DDE 219

Although Canada had decided to construct four Tribals during World War 2, her own yards were kept busy building urgently needed escort vessels and merchantmen. There was also a shortage of technical equipment which had to be brought over from the UK. As a result, not one of the Canadian-built Tribals saw service during the Second World War. The last of her class to be completed, "Athabee" was commissioned at Halifax on 20th January 1948. After the main part of her crew arrived from British Columbia, sea trials were completed and the ATHABASKAN sailed to her appointed station on the West Coast on 15th May, 1948. There, she spent the first part of her service career with CAYUGA and other RCN ships showing the flag along the Pacific shores of Canada and the US.
An early 1950's photo of ATHABASKAN 219
On 15th September 1949, ATHABASKAN began a comprehensive refit. In the process, two triple-barrelled Squid mortars were fitted in place of 'Y' mounting. The Asdic Control Room and the Operations Room were enlarged and electronic gear was installed to link the Squid directly to the submarine detection instruments. The two depth-charge throwers were removed but the depth-charge chute was retained. Her complement was now at 278 men and it was intended that ATHABASKAN should concentrate on training personnel in the use of equipment, while the other ships on the west coast get on with their more complex exercises. She sailed from Esquimalt on 5th July, 1950 for the first of three tours of duty in Korean waters, returning 11th December, 1953 from the last of them.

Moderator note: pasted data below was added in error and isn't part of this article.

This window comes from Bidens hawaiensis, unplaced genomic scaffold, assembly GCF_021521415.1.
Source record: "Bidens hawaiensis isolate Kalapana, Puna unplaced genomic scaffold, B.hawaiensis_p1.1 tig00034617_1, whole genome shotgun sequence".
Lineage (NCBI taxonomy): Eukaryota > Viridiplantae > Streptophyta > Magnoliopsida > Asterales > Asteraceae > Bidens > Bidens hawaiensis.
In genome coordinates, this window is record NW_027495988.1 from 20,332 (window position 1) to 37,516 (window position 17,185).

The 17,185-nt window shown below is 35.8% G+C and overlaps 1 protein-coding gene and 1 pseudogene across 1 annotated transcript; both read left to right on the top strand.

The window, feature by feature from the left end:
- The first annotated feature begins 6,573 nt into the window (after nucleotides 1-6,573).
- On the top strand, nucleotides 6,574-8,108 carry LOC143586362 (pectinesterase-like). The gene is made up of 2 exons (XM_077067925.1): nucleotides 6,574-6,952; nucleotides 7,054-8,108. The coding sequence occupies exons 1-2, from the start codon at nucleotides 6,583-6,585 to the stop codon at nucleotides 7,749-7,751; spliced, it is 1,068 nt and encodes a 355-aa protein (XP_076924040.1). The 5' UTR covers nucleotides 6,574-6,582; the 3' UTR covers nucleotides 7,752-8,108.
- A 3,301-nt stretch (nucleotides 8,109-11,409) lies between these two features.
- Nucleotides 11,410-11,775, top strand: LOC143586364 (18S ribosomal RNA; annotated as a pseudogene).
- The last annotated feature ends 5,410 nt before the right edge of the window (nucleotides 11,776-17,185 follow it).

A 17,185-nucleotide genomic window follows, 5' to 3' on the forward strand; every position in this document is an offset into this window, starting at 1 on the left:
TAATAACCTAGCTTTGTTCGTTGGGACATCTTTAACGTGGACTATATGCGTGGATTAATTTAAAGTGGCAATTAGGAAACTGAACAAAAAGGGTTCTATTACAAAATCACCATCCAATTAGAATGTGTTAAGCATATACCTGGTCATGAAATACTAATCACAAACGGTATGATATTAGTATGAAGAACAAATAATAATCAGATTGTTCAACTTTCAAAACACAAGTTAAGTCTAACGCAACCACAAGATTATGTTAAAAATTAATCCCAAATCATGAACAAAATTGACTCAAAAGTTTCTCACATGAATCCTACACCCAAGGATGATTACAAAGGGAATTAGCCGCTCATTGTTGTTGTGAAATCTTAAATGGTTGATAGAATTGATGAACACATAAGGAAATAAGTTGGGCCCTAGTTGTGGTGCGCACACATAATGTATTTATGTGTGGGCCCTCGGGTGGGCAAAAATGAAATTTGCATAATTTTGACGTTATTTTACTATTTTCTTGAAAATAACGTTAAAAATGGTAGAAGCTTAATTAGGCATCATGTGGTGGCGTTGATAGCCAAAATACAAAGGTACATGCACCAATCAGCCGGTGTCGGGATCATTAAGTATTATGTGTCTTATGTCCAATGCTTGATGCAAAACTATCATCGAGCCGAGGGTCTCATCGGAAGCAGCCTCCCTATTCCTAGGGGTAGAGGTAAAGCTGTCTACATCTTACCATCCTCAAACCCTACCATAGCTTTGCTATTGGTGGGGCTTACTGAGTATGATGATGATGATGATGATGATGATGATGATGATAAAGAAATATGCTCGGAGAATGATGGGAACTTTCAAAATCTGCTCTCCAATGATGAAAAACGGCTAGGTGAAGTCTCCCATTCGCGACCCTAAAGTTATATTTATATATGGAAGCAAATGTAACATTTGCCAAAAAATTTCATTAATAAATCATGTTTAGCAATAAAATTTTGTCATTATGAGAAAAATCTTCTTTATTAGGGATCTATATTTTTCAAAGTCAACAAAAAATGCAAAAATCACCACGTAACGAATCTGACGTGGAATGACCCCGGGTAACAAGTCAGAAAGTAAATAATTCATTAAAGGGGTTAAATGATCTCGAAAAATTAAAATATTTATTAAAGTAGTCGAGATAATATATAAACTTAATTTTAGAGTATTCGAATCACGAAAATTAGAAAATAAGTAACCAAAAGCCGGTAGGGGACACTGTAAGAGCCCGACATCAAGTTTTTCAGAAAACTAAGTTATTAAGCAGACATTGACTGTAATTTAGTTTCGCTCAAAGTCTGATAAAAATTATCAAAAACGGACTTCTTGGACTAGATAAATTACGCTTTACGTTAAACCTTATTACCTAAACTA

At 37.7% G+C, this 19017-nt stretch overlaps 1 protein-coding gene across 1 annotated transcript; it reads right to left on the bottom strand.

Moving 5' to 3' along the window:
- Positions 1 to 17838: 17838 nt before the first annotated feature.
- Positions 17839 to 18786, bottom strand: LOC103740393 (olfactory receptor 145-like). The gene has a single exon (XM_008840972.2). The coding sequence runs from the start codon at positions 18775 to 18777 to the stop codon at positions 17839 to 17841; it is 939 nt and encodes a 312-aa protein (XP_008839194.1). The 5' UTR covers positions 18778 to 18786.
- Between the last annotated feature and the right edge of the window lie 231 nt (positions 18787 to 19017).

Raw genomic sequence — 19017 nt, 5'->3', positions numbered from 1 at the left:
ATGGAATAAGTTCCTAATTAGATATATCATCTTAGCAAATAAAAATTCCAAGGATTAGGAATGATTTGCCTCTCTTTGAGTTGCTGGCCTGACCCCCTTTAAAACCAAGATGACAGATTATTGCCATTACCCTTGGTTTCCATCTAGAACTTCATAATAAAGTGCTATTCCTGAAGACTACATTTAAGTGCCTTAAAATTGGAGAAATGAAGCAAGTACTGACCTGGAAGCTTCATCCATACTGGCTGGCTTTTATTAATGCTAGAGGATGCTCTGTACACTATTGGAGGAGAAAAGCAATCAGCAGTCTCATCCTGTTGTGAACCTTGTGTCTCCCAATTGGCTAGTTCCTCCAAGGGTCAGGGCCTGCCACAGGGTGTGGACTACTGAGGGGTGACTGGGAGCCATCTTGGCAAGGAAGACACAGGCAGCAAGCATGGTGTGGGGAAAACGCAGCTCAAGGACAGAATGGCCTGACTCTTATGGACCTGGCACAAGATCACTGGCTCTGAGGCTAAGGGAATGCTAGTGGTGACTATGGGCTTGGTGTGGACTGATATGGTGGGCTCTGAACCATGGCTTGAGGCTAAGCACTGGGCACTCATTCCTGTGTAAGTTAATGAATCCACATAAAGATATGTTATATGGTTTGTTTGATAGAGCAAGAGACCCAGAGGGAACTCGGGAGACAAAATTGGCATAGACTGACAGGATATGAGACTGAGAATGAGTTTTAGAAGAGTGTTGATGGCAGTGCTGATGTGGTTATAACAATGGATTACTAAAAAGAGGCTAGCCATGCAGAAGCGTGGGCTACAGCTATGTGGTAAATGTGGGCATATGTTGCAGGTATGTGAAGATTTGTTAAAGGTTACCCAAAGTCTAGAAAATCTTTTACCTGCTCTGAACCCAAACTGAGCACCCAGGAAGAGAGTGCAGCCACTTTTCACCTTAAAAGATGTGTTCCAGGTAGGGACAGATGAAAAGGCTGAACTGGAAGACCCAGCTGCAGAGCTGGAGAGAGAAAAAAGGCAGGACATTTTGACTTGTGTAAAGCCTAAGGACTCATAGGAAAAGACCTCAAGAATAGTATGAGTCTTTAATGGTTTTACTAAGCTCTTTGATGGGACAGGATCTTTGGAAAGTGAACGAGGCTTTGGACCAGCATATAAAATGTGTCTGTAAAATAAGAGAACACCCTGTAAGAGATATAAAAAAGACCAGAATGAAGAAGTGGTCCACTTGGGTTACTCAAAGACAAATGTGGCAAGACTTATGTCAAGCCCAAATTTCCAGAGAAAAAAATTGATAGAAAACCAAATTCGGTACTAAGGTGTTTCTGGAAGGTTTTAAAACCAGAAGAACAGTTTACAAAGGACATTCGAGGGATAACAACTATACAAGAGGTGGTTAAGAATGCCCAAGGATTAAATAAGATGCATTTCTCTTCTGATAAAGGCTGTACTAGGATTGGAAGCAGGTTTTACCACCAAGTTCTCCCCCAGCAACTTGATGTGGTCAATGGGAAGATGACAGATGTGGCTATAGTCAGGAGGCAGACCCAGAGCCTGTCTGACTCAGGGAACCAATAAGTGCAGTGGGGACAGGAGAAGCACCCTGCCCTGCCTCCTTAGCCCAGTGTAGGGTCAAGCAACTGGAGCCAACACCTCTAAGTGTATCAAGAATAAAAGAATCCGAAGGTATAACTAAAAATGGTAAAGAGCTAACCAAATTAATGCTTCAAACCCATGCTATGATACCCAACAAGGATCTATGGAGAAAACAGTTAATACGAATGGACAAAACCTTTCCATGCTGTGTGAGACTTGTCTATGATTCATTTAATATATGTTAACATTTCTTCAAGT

For ATHABASKAN and CAYUGA, the years between 1955 and 1959 meant pilotage and amphibious exercises in the narrow inlets of British Columbia, air defence, gunnery and anti-submarine exercises off California and Pearl Harbour, goodwill visits, reviews, regattas, refits and sea trials. When this training role was completed, in January 1959, she left for the east coast to become part of a homogeneous Tribal class squadron. In October of 1963, she was in European waters once again only this time it was to hold a memorial service over the resting place of her namesake, the first ATHABASKAN. After five years of training cruises and NATO exercises she was placed in reserve at Halifax and on 21st April 1966, paid off for disposal. ATHABASKAN'S last voyage began at the end of a tow line in July 1969 - to be broken up at La Spezia, Italy.


BLAZON: On a field Argent, a North American Indian clad in buckskin breeches, leggings and beaded moccasins, but bare to the waist except for a necklace of bear's claws and blue shells and ear ornaments of the last. The Indian wears the full-feathered head-dress and is mounted bare-back upon an Indian pony being halted from the trot. The Indian holds a red bow and arrow in the "ready" position, the latter pointing down.

SIGNIFICANCE: This badge design is based on the one which had been planned by officers of the original Athabaskan, but was not completed before that ship was lost in action with the enemy. The elements of the originally planned design have been retained in the new official badge as a special fighting tribute to those gallant officers and men who went down with their ship fighting.

Those of the original ship's company who survived that fateful night, as well as those now serving in the new Athabaskan, may take the utmost pride in their badge for it commemorates an action that ranks with the best in British naval history of courage and devotion to duty.

SHIP'S COLOURS: White and Scarlet
MOTTO: "We fight as one"
BATTLE HONOURS:  Korea 1950-1953

Select this link to see Athabaskan's dedicated web page.


Builders: Halifax Shipyards, Halifax, Nova Scotia; Canada
Engined by: John Inglis, Halifax, Nova Scotia; Canada 
Ordered: 1942 
Laid Down: 15th May 1943 
Launched: 4th May 1946 (by Mrs. J. Hamilton Stubbs) 
Commissioned: 20th January 1948 
Pennant numbers: R79 December 1947 - December 1949; DDE219 January 1950 - July 1969 
Radio call sign: CGWM
Voice call sign: Night Letter

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